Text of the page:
3. Under Armour — The sports apparel company has been buying up apps like MapMyFitness and MyFitnessPal and has used that knowledge to build its own app UA Record, that's powered by Watson and available on iOS and Android. Using Watson's dataset of athletes and learning the person's patterns, it not only gives deep feedback on training progress but functions as a virtual coach, bringing some of the benefits of personal trainers to the masses through software.
Where the rubber meets the road
The day after Rometty's keynote, TechRepublic met with several of her lieutenants at CES to talk further about what cognitive solutions are, the company's roadmap for IoT, and the state of Watson.
Stephen Gold, the CMO of Watson, said that IBM has traditionally been very proprietary about its products and has kept its intellectual property to itself, but "the cognitive journey is the complete opposite." It's establishing a platform and a set of APIs for other companies to build their apps and their businesses. Instead of viewing its IP as its secret sauce, IBM now views radical transparency as the key ingredient—a significant shift.
"Complete transparency gives [people] the trust to work with the system," said Gold.
The other critical factor is scale. IBM works with massive projects and huge corporations and governments, which gives it a lot of data and learning. It's been five years since Watson defeated Ken Jennings in Jeopardy and the company commercialized it into a product. That's given IBM a tremendous amount of practical experience in artificial intelligence and natural language processing. And, that's the foundation of the cognitive platform that Rometty extolled.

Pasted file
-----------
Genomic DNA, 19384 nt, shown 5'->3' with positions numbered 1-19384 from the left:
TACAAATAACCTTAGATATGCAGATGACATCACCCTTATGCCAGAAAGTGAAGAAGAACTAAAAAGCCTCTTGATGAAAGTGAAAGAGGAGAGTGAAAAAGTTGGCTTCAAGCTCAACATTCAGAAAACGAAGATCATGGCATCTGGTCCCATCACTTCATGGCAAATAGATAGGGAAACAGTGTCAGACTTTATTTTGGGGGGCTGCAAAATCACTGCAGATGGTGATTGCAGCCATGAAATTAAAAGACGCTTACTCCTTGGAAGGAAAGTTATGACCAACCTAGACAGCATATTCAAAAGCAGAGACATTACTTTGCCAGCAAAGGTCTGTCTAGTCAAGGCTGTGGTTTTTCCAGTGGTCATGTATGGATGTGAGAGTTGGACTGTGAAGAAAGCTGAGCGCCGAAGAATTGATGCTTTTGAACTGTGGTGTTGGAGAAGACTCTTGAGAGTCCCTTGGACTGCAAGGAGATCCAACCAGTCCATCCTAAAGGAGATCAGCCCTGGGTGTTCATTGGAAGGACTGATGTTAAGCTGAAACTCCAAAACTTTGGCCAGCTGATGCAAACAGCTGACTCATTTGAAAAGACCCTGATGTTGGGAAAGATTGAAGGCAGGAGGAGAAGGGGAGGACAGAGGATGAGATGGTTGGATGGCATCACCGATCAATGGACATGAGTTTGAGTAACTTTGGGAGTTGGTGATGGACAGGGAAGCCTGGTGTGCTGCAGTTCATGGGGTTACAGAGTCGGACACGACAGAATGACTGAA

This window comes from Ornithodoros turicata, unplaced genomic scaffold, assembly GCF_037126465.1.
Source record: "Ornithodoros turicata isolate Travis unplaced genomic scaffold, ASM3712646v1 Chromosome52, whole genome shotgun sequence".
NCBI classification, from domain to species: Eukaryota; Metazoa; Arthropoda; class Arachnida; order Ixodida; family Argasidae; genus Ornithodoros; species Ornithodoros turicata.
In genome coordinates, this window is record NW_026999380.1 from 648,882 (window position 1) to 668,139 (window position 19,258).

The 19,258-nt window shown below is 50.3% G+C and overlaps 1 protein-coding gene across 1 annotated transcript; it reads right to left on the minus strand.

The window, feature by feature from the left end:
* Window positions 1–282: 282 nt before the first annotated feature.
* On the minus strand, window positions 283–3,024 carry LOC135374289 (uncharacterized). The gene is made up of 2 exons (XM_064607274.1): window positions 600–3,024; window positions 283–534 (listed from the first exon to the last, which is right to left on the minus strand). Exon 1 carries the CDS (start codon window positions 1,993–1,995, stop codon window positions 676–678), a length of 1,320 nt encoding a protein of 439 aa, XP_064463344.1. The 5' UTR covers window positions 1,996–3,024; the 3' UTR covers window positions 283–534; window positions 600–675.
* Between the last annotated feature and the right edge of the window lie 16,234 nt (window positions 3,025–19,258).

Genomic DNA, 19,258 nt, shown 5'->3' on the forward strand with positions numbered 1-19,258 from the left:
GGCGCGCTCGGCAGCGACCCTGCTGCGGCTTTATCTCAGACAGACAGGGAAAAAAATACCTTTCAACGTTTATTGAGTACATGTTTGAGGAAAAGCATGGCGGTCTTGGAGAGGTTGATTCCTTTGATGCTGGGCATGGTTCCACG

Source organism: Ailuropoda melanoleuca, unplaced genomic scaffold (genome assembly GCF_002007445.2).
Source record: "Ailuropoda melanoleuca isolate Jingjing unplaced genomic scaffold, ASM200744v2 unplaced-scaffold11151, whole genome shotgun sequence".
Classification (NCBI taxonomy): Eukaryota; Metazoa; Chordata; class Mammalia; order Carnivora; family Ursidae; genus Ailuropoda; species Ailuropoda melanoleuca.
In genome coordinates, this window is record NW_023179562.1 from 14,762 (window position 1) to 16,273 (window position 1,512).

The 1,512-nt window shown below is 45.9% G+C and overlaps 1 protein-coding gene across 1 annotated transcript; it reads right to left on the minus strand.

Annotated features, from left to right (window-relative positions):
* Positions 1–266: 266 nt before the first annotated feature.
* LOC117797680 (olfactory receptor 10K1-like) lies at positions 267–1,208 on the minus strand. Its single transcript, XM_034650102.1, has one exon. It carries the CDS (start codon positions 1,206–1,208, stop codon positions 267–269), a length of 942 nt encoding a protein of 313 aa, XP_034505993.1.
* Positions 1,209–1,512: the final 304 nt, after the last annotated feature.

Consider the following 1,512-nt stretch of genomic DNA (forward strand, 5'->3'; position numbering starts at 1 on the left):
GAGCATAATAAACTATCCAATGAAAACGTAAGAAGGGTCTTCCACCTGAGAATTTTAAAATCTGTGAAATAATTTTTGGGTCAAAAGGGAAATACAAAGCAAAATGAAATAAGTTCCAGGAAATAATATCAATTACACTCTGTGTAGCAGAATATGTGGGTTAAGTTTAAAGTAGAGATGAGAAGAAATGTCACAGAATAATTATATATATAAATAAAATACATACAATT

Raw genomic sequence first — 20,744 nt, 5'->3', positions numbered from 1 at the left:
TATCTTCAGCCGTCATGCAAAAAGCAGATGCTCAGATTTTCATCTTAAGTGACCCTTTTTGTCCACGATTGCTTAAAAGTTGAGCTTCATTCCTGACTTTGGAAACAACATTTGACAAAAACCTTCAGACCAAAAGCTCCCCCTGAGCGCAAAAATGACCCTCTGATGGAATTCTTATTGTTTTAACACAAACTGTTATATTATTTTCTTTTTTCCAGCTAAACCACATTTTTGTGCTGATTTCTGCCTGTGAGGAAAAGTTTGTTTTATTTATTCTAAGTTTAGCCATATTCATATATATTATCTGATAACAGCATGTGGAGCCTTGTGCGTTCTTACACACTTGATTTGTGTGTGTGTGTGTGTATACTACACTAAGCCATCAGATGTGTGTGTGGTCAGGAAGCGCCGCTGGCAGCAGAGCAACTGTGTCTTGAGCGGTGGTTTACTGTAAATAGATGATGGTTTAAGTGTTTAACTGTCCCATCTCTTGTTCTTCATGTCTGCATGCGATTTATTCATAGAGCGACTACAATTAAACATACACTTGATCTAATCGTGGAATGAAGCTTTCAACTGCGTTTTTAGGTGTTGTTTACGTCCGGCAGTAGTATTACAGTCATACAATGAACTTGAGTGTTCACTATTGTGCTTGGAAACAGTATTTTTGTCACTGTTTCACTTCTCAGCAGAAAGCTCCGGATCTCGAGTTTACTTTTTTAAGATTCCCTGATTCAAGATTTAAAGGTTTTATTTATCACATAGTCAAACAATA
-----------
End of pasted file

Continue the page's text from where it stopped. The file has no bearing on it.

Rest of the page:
"These cognitive systems are now able to understand—at scale—all kinds of information," said Gold.
Companies from 17 different industries are now building solutions on top of Watson, Gold reported.
Chris O'Connor, General Manager of IBM's Internet of Things division, highlighted Rometty's assertion that the company's cognitive strategy is about triangulating three areas where IBM has existing strengths and is making substantial investments: cloud, analytics, and IoT. O'Connor summed up the investments:
- Cloud: $1 billion in infrastructure in 44 different countries
- Analytics: $16 billion over the past six years
- IoT: $4 billion over four years (which started in 2015)
IBM has closely aligned its strategies for IoT and big data analytics and focused on providing easily accessible APIs in IBM's IoT cloud to give organizations shortcuts in getting their IoT strategy off the ground. For example, IBM acquired The Weather Company in October 2015 and is making its data sets part of the IBM IoT cloud so that customers can easily triangulate weather data with their various data sets.
"Simplicity of access is the key to making big data usable," said O'Connor.